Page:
Upon hearing of my acceptance onto the Washington Ireland Program I was filled with hope and excitement. Despite this excitement, I had absolutely no idea what I was excited for. However, the week that has past has eradicated this ignorance and I have been left with absolutely no margin for wondering how lucky I am or how wonderful a program WIP is.
Firstly, I have been placed with an exceptionally pleasant and generous host family in the Warners. The host family aspect of this program is one that always fascinates me and the genuine interest shown by many of the host families towards the nature and character of the interns is humbling.
I also felt extremely lucky to learn of the nature of my internship at the Department of Health. This is an extremely exciting time to be working at DHHS as the coming month will see preparations for the International AIDS Conference in Washington as well as the judgment of the Supreme Court regarding the constitutionality of the Healthcare Bill.
Throughout our first week we visited a number of DC’s key landmarks and we also had the pleasure of listening to and interacting with guest speakers of the highest caliber. A highlight of the week for many came on Monday when EJ Dionne and Mark Shields spent the afternoon talking to us about the American political system, whilst I felt particularly privileged to hear from Dean Treanor (Dean of Georgetown Law School) as he gave us a great insight into the US Constitution.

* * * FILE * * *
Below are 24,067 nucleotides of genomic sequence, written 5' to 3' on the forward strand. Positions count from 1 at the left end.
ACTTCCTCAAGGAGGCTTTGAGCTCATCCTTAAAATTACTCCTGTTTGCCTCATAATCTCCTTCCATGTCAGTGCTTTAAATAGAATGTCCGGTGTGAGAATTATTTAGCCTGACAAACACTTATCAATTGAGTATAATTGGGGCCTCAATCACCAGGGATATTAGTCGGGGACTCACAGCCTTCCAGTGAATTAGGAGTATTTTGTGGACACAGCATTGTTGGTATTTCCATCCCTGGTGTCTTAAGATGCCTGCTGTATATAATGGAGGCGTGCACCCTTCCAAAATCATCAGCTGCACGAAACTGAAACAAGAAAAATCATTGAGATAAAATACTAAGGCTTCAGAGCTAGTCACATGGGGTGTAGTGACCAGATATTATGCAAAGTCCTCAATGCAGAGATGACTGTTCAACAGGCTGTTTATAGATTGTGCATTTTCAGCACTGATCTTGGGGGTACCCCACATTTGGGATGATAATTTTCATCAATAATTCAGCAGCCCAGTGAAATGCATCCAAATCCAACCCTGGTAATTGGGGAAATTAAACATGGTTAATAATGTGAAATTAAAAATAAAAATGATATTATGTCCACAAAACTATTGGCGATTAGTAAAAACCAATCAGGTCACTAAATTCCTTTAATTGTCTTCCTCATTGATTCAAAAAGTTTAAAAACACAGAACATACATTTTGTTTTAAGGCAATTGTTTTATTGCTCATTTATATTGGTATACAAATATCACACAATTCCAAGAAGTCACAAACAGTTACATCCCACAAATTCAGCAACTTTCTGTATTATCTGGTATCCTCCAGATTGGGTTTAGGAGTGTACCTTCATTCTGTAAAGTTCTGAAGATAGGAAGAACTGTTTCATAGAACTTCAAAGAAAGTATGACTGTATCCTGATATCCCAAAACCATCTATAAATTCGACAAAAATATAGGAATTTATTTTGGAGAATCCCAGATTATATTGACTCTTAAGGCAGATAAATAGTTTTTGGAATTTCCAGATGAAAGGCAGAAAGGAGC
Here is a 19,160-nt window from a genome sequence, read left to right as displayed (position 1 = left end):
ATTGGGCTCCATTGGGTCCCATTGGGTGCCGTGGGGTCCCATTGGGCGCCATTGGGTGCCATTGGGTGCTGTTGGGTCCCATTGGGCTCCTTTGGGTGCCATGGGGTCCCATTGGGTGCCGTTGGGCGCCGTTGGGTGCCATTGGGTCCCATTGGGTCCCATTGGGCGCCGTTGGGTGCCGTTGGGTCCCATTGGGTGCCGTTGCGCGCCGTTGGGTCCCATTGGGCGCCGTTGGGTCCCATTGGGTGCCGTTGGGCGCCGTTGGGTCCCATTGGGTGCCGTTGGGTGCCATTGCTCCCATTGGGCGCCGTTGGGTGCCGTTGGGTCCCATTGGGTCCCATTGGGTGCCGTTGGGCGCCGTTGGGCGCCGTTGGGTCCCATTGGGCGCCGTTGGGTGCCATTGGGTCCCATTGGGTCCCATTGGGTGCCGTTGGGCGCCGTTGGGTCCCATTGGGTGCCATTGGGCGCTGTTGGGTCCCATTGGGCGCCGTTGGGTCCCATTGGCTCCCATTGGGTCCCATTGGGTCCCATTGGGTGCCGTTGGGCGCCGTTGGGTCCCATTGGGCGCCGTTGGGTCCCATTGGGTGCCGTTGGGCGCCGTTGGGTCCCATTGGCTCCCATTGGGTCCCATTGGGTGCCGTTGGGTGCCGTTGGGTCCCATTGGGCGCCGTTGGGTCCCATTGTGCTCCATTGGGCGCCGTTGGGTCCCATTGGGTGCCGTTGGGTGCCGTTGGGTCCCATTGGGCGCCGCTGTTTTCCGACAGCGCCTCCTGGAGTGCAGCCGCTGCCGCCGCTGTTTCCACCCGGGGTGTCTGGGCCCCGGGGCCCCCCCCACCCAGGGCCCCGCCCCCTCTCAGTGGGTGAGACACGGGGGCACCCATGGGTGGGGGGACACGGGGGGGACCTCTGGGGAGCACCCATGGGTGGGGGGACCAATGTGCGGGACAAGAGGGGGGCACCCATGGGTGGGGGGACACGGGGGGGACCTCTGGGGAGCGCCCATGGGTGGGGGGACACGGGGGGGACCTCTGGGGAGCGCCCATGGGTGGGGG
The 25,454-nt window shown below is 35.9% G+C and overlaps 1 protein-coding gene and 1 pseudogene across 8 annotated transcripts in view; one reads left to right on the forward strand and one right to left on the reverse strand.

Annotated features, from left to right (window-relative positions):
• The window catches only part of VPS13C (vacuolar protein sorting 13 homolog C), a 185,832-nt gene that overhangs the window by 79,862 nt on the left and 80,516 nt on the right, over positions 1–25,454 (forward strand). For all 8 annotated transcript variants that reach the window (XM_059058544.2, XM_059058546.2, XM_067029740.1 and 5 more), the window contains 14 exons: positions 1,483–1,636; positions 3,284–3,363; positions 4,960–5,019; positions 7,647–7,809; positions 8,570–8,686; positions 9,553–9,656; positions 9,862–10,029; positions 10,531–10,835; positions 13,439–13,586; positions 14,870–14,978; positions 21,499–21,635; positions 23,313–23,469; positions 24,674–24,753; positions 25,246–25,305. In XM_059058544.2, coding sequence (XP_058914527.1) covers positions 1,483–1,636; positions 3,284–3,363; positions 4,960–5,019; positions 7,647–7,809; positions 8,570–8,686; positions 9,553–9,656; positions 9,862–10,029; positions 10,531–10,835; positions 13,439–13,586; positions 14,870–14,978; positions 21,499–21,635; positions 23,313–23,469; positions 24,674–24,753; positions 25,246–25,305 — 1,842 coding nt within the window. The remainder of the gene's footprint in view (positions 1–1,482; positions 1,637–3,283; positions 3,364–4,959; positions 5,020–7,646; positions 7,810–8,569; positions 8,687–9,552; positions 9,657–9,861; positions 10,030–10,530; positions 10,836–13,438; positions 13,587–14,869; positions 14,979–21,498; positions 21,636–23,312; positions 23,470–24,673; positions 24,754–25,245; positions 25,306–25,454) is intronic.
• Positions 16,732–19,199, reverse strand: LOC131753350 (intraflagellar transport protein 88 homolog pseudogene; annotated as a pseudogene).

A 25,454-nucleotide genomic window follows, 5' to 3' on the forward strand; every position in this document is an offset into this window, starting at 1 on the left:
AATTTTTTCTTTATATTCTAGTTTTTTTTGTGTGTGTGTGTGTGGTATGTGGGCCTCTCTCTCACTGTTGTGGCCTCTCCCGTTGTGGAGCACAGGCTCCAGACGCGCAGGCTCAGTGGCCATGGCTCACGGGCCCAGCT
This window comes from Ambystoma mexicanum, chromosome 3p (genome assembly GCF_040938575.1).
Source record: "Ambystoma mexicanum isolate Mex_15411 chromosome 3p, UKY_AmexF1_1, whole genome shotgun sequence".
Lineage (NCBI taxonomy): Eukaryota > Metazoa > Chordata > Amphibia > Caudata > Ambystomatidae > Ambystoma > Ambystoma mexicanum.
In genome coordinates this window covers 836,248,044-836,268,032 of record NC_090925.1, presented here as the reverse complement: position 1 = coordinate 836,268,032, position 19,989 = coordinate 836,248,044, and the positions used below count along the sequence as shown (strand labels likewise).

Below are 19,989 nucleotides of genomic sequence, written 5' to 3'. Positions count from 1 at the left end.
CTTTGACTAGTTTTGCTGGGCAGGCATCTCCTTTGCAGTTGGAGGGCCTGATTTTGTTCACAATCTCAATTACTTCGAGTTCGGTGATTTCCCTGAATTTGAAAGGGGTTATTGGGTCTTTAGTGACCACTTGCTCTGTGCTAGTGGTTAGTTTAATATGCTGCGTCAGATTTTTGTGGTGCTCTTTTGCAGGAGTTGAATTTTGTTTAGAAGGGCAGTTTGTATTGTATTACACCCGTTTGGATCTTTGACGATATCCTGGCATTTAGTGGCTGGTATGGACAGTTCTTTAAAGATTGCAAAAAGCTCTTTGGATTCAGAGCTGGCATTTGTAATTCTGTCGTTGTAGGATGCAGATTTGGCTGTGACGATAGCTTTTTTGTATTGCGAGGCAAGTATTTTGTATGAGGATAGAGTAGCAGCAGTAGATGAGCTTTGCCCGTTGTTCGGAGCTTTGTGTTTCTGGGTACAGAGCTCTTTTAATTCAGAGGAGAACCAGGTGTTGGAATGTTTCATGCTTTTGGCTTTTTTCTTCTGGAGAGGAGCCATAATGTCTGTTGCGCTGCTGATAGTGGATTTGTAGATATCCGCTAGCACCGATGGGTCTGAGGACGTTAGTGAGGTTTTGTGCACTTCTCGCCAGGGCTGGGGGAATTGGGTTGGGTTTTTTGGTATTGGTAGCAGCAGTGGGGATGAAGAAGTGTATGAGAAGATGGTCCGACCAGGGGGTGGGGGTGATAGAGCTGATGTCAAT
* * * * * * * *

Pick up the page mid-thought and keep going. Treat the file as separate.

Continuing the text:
When looking for inspiration or guidance I have a habit of reverting back to sport and this week was no exception. On visiting Washington’s media museum, the “Newseum”, I stumbled upon a quote from Earl Warren, former Chief Justice of the US Supreme Court. Regarding his approach to reading newspapers, he said:
“I always turn to the sports section first. The sports page records people’s accomplishments; the front page has nothing but man’s failures.”
As the program continues, the nature of myself and several others within this program causes us to be continually self-critical and forever focusing on how we can improve. Whilst this is certainly not a bad approach to adopt in relation to one’s personal development, we will never reach a stage where we can turn around and say, “that’s it, I can’t get any better”. Essentially therefore, it is important to take time to appreciate what you have achieved and to strive to add to that list with every day that passes.
I await the challenge of the coming seven weeks with open arms!